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UK Business Investment: Long-Run Elasticities and Short-Run Dynamics

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  • Ellis, Colin

    (Bank of England)

  • Simon Price

Abstract

From neoclassical theory output, capital stock and the user cost are cointegrated; capital and investment also (multi)cointegrate through the capital accumulation identity. An investment equation is estimated on UK data using a new capital stock series and a long series for the weighted cost of capital. Assuming CES technology, the elasticity of substitution is well-determined and below unity. Over-identifying restrictions are accepted. The long-run parameter is robust to alternative specifications, but single-equation investment relationships may obscure the dynamics. The Johansen method is over-sized, but outperforms a single equation test for excluding the capital accumulation identity from the investment equation.

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Bibliographic Info

Paper provided by Royal Economic Society in its series Royal Economic Society Annual Conference 2003 with number 73.

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Date of creation: 04 Jun 2003
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Handle: RePEc:ecj:ac2003:73

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Web page: http://www.res.org.uk/society/annualconf.asp
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Keywords: investment; capital stock; identification; multicointegration;

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  1. Greenslade, Jennifer V. & Hall, Stephen G. & Henry, S. G. Brian, 2002. "On the identification of cointegrated systems in small samples: a modelling strategy with an application to UK wages and prices," Journal of Economic Dynamics and Control, Elsevier, vol. 26(9-10), pages 1517-1537, August.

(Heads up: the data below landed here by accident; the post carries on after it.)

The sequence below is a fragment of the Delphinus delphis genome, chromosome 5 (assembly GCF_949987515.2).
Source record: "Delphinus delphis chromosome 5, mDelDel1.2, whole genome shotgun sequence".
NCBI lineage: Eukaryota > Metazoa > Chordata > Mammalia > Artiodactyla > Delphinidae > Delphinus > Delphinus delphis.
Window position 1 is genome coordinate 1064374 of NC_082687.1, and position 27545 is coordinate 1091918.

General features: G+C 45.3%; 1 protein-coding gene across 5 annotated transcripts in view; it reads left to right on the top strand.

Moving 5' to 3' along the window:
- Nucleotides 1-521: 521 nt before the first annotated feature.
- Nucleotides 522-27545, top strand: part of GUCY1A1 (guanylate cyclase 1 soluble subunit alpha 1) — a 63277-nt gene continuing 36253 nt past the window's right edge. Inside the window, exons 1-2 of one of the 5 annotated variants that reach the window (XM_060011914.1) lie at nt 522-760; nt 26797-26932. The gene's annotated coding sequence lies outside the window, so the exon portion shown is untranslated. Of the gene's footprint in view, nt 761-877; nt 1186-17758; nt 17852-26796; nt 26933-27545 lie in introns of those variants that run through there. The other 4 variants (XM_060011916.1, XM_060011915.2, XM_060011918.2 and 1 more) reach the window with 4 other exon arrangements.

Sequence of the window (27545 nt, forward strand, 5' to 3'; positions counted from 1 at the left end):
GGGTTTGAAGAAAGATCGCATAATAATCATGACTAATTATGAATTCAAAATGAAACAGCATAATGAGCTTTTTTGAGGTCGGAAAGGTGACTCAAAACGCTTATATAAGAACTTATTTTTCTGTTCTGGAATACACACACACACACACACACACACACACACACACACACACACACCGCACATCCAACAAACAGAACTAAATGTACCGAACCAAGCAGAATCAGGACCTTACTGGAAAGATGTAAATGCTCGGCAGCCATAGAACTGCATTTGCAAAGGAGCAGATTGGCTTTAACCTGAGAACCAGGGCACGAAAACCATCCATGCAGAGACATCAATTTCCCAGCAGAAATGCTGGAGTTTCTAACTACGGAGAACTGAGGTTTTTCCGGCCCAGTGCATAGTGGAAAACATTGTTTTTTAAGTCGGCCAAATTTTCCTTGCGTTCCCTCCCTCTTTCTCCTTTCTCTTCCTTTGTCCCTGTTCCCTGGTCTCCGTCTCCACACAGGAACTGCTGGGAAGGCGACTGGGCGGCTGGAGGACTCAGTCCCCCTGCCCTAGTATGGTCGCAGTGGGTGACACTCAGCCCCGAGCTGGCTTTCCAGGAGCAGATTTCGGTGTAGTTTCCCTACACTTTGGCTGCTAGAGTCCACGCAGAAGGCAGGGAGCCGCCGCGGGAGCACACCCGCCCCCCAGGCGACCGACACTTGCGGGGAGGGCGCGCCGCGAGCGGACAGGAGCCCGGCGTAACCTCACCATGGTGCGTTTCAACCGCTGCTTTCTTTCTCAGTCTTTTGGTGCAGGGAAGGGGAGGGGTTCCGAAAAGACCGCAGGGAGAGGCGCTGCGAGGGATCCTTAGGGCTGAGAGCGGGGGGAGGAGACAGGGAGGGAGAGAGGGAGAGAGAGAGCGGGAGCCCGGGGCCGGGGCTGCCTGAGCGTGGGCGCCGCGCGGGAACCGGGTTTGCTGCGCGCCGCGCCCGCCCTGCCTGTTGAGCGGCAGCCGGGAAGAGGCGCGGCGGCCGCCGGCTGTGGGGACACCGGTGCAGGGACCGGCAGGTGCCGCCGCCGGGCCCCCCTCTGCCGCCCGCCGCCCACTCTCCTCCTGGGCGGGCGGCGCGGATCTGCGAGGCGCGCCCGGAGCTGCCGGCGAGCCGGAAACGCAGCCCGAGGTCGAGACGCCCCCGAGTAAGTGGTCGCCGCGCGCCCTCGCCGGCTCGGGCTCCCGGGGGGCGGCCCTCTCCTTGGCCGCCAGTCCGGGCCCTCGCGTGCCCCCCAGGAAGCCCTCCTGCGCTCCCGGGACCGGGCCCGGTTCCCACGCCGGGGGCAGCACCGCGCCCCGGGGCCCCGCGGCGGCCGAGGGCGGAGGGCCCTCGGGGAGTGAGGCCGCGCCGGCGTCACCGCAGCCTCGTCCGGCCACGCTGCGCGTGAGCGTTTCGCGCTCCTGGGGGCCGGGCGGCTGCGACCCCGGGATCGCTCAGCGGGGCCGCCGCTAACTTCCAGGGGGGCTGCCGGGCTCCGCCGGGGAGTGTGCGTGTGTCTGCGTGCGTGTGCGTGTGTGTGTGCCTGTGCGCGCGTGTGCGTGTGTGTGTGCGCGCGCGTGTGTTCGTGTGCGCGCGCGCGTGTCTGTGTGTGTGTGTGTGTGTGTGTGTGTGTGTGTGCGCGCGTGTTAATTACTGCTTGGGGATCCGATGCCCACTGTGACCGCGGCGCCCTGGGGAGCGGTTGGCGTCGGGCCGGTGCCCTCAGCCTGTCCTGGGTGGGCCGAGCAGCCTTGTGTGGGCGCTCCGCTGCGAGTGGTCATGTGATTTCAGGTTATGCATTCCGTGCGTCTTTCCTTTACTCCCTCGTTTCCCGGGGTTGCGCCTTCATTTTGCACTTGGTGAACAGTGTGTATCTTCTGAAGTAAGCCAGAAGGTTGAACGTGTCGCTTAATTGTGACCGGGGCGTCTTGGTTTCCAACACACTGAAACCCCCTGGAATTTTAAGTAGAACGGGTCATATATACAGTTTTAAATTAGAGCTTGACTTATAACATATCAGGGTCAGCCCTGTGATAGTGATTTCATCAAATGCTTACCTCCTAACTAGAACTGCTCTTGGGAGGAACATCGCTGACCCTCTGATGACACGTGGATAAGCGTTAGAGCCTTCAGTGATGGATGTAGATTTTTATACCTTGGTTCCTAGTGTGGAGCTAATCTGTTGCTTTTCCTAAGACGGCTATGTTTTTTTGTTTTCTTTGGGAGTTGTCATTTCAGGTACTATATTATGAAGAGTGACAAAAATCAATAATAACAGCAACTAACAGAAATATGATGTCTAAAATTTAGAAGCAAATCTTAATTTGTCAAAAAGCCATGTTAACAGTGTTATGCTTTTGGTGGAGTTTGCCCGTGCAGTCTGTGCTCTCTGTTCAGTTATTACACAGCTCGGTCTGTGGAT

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  3. Tevlin, Stacey & Whelan, Karl, 2003. " Explaining the Investment Boom of the 1990s," Journal of Money, Credit and Banking, Blackwell Publishing, vol. 35(1), pages 1-22, February.
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  6. Oliner, Stephen & Rudebusch, Glenn & Sichel, Daniel, 1995. "New and Old Models of Business Investment: A Comparison of Forecasting Performance," Journal of Money, Credit and Banking, Blackwell Publishing, vol. 27(3), pages 806-26, August.
  7. Lettau, Martin & Ludvigson, Sydney, 2001. "Time-Varying Risk Premia and the Cost of Capital: An Alternative Implication of the Q Theory of Investment," CEPR Discussion Papers 3103, C.E.P.R. Discussion Papers.
  8. Davidson, James, 1994. "Identifying Cointegrating Regressions by the Rank Condition," Oxford Bulletin of Economics and Statistics, Department of Economics, University of Oxford, vol. 56(1), pages 105-10, February.
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  16. Robert Chirinko & Steven M. Fazzari & Andrew P. Meyer, 2002. "That Elusive Elasticity: A Long-panel Approach to Estimating the Price Sensitivity of Business Capital," Emory Economics 0202, Department of Economics, Emory University (Atlanta).
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Cited by:
  1. Smith, James, 2008. "That elusive elasticity and the ubiquitous bias: Is panel data a panacea?," Journal of Macroeconomics, Elsevier, vol. 30(2), pages 760-779, June.
  2. Simon Price, 2004. "UK investment and the return to equity: Q redux," Money Macro and Finance (MMF) Research Group Conference 2004 87, Money Macro and Finance Research Group.
  3. Björn A. Hauksson, 2005. "Aggregate business fixed investment," Economics wp27_bjorn, Department of Economics, Central bank of Iceland.
  4. Lydon, Reamonn Author-X-Name-Reamonn & Scally, John Author-X-Name-John, 2014. "Trends in Business Investment," Quarterly Bulletin Articles, Central Bank of Ireland, pages 76-89, January.
  5. Stephen Millard & John Power, 2004. "The effects of stock market movements on consumption and investment: does the shock matter?," Bank of England working papers 236, Bank of England.

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